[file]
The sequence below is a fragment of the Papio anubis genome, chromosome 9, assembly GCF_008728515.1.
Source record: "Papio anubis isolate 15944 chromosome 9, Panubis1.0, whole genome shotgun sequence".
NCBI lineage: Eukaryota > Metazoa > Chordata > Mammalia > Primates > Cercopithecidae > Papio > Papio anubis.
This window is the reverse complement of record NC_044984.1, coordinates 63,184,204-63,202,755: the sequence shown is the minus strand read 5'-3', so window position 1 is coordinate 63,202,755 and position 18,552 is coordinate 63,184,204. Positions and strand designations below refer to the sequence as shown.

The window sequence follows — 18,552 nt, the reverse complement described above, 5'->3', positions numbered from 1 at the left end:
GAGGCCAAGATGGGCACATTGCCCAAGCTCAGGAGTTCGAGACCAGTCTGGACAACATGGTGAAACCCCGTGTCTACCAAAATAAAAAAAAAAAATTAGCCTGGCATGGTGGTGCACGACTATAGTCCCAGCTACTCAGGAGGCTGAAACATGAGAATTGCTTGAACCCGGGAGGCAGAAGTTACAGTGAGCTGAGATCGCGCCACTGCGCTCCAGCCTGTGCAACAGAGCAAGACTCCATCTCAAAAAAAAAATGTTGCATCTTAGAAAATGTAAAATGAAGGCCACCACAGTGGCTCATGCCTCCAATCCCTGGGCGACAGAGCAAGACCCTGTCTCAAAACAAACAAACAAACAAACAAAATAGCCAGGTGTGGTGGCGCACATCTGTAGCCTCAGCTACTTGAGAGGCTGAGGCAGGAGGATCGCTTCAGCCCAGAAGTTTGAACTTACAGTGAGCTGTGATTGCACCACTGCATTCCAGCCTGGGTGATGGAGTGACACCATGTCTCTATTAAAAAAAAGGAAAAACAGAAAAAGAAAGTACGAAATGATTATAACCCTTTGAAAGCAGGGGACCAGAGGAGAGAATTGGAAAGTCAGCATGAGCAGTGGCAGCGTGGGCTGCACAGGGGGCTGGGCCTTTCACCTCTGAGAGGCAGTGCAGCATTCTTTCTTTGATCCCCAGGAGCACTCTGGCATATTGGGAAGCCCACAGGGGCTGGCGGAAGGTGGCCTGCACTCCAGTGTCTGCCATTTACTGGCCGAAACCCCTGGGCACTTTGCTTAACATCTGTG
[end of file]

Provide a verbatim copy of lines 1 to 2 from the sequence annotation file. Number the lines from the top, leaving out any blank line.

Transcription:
The sequence below is a fragment of the Papio anubis genome, chromosome 9, assembly GCF_008728515.1.
Source record: "Papio anubis isolate 15944 chromosome 9, Panubis1.0, whole genome shotgun sequence".